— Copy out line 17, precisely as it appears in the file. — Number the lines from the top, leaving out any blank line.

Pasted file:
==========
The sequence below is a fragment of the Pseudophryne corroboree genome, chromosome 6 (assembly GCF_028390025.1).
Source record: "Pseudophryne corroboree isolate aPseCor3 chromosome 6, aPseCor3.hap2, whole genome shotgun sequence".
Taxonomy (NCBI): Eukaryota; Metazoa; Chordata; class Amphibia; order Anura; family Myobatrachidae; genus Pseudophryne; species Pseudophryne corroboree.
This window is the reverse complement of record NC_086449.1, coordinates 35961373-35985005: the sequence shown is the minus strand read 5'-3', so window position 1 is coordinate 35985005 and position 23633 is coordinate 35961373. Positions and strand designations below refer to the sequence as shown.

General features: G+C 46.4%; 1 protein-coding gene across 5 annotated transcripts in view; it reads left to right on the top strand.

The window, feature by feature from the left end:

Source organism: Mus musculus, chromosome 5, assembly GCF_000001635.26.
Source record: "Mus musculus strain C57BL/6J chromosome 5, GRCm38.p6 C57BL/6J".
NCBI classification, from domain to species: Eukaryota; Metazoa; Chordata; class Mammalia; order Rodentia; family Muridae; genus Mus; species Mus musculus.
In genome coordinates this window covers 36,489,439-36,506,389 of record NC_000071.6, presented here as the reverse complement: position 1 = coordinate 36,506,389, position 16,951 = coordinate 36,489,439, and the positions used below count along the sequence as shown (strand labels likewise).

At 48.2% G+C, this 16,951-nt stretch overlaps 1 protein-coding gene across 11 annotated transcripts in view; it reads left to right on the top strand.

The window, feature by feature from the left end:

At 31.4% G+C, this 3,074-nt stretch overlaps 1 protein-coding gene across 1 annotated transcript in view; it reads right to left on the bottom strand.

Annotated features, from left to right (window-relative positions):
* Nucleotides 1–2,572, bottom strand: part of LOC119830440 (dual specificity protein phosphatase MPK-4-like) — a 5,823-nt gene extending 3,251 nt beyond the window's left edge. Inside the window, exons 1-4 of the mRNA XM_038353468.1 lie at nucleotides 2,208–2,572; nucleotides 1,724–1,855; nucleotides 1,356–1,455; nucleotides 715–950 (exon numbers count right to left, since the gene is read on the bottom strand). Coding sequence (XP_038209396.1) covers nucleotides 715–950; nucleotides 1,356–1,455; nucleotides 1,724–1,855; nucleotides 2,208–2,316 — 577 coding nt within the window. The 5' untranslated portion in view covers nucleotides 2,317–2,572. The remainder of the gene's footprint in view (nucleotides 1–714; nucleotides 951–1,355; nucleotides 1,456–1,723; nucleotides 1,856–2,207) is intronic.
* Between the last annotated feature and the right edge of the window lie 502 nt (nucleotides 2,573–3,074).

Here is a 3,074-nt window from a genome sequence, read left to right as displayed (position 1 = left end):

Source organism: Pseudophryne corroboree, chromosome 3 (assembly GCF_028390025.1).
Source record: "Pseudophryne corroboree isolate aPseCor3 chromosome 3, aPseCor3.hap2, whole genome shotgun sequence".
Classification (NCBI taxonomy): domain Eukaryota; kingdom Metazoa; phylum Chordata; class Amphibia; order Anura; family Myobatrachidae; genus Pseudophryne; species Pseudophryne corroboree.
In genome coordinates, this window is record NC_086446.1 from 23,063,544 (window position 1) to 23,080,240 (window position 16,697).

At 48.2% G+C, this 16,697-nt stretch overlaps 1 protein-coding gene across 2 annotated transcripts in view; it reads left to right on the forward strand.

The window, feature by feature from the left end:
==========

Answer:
Here is a 3,074-nt window from a genome sequence, read left to right as displayed (position 1 = left end):